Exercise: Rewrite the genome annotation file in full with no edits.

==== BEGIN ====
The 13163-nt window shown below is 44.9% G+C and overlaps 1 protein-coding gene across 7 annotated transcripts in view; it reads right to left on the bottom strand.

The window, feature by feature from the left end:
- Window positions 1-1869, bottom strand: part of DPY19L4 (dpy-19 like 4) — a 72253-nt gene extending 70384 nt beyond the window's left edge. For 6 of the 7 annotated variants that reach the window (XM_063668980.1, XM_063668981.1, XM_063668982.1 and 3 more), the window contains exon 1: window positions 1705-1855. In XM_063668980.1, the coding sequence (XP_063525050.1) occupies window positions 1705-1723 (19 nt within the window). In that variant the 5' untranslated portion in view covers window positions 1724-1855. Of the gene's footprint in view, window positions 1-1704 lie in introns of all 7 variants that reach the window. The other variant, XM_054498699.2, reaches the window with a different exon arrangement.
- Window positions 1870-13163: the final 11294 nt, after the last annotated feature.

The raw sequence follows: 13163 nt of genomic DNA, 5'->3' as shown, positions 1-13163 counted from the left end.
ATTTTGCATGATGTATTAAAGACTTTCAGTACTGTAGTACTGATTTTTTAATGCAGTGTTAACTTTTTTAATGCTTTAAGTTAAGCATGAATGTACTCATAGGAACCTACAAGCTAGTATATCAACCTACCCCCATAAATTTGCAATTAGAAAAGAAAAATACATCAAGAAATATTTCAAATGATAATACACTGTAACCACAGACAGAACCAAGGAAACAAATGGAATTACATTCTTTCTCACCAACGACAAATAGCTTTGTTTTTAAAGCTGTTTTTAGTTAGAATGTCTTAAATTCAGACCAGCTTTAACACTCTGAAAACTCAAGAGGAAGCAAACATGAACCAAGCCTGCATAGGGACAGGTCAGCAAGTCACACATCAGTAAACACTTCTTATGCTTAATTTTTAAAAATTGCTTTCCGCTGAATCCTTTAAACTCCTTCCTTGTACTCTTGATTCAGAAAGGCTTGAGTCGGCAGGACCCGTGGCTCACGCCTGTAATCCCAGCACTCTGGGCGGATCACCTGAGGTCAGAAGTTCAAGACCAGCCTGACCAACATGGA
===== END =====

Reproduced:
The 13163-nt window shown below is 44.9% G+C and overlaps 1 protein-coding gene across 7 annotated transcripts in view; it reads right to left on the bottom strand.

The window, feature by feature from the left end:
- Window positions 1-1869, bottom strand: part of DPY19L4 (dpy-19 like 4) — a 72253-nt gene extending 70384 nt beyond the window's left edge. For 6 of the 7 annotated variants that reach the window (XM_063668980.1, XM_063668981.1, XM_063668982.1 and 3 more), the window contains exon 1: window positions 1705-1855. In XM_063668980.1, the coding sequence (XP_063525050.1) occupies window positions 1705-1723 (19 nt within the window). In that variant the 5' untranslated portion in view covers window positions 1724-1855. Of the gene's footprint in view, window positions 1-1704 lie in introns of all 7 variants that reach the window. The other variant, XM_054498699.2, reaches the window with a different exon arrangement.
- Window positions 1870-13163: the final 11294 nt, after the last annotated feature.

The raw sequence follows: 13163 nt of genomic DNA, 5'->3' as shown, positions 1-13163 counted from the left end.
ATTTTGCATGATGTATTAAAGACTTTCAGTACTGTAGTACTGATTTTTTAATGCAGTGTTAACTTTTTTAATGCTTTAAGTTAAGCATGAATGTACTCATAGGAACCTACAAGCTAGTATATCAACCTACCCCCATAAATTTGCAATTAGAAAAGAAAAATACATCAAGAAATATTTCAAATGATAATACACTGTAACCACAGACAGAACCAAGGAAACAAATGGAATTACATTCTTTCTCACCAACGACAAATAGCTTTGTTTTTAAAGCTGTTTTTAGTTAGAATGTCTTAAATTCAGACCAGCTTTAACACTCTGAAAACTCAAGAGGAAGCAAACATGAACCAAGCCTGCATAGGGACAGGTCAGCAAGTCACACATCAGTAAACACTTCTTATGCTTAATTTTTAAAAATTGCTTTCCGCTGAATCCTTTAAACTCCTTCCTTGTACTCTTGATTCAGAAAGGCTTGAGTCGGCAGGACCCGTGGCTCACGCCTGTAATCCCAGCACTCTGGGCGGATCACCTGAGGTCAGAAGTTCAAGACCAGCCTGACCAACATGGA